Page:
Everyone’s favorite band named after an Ontario summer weekend destination. Bruce Peninsula was one of the hottest tickets at NXNE and even won over our writer Stacey with their lively show at the Rivoli in June. If you missed what all the fuss was about, then make sure you head over to the Lower Ossington Theatre next Thursday to check out this band in all it’s shoe tapping, head bobbing glory.

Miracle Fortress!

Here are the acts that I have seen twice this year

– Miracle Fortress
– Sheezer
– Men Without Hats
– Ellie Goulding
– Foster the People
– The Vaccines
– Sheezer

Pretty odd list, but it’s small, which means it’s exclusive. So does that make Miracle Fortress special? I don’t know. What I do know is that Graham Van Pelt aka Miracle Fortress’s new album Was I The Wave? took the artist in a new and unexpected direction and the results has been rather positive. The new electronic world that the Montreal artist now lives in contains swirls of synthesizers and beams of lasers, some of which I hope will be projected into the tiny Ossington theatre.


Nobody in the history of life has ever said the words “I’m going to the theatre” and felt bad about it. You know why? It’s the theatre, it’s a play, something that has gone on since the beginning of time. Go hit up the festival and check out some plays by talented actors and actresses.

Here’s a few that look interesting

You Should Have Stayed Home – a play about one man’s detainment after the G20 fiasco from last year.

Zugzwang – a play about chess and it’s players

Lizardboy – A One Man Show – a one man tale about growing up, it’s interesting because one man shows can usually go either way.

White Rabbit, Red Rabbit – A different actor at every show will try to convey the story the experiences of the playwright from Iran.

There are many many things going on during Summerworks festival, so go check it out.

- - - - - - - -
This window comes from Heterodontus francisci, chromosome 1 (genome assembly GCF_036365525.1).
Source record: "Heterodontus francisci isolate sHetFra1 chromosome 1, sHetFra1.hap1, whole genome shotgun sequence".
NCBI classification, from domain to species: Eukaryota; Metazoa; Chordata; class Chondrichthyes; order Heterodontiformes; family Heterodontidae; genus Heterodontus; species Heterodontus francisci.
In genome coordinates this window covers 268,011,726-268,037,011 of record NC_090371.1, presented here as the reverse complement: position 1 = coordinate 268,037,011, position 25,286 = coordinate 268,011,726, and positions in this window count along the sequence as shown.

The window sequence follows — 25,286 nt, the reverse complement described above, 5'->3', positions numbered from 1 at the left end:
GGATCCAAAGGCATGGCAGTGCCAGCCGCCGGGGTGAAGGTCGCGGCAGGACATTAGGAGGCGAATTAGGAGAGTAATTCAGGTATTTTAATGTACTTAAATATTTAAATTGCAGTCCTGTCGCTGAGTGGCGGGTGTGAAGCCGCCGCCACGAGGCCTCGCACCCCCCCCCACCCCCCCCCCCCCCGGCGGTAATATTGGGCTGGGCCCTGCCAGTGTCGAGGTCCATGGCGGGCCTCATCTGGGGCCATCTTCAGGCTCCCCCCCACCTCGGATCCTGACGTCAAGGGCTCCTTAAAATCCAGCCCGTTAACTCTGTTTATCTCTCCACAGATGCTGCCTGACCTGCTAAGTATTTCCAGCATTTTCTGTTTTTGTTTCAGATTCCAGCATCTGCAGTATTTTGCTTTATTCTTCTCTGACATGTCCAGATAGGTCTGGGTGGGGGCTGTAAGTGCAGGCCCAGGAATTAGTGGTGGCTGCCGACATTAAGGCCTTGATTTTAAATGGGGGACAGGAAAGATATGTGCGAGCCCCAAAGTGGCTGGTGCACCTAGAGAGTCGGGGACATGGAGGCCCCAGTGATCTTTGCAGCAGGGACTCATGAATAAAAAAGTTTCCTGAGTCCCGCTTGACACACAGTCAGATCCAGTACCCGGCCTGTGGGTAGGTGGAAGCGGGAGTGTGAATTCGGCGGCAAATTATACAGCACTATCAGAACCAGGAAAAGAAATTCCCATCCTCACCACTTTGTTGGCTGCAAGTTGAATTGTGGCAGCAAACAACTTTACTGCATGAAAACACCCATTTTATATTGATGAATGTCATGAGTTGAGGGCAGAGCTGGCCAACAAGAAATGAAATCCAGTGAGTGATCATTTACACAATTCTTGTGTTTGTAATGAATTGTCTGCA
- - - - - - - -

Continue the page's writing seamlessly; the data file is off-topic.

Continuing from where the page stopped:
For more previews (probably with less vague terms) head over to my friend Joe’s site Mechanical Forest Sound, he knows what he’s talking about.

Also, read this blog.

Summerworks: Wilderness of Manitoba, Mountain and the Trees, Entire Cities, The Weather Station, August 12, Upper Ossington Theatre

Posted on by Ricky in Summerworks | 1 Comment

Toronto – The lineup for Summerwork’s music portion on Thursday night reads like titles from Farley Mowat novels – Wilderness of Manitoba, Mountain and the Trees, Entire Cities and The Weather Station. All four bands seem to draw inspiration from Canada’s large and vast space and the gentle and quietness that comes with it. It was basically acoustic-folk power hour at the Upper Ossington Theatre. Knowing that I myself was heading to a cottage on the weekend, I thought these bands would be a nice primer for my foray into nature.

First of all, I would like to thank the staff of Summerworks for putting on a well organized festival. There were no problems anywhere and one of the volunteers at the Festival was nice enough to retrieve one of my flip flops from underneath the seats after that flip flop decided to go rogue and escape from the clutches of my right foot.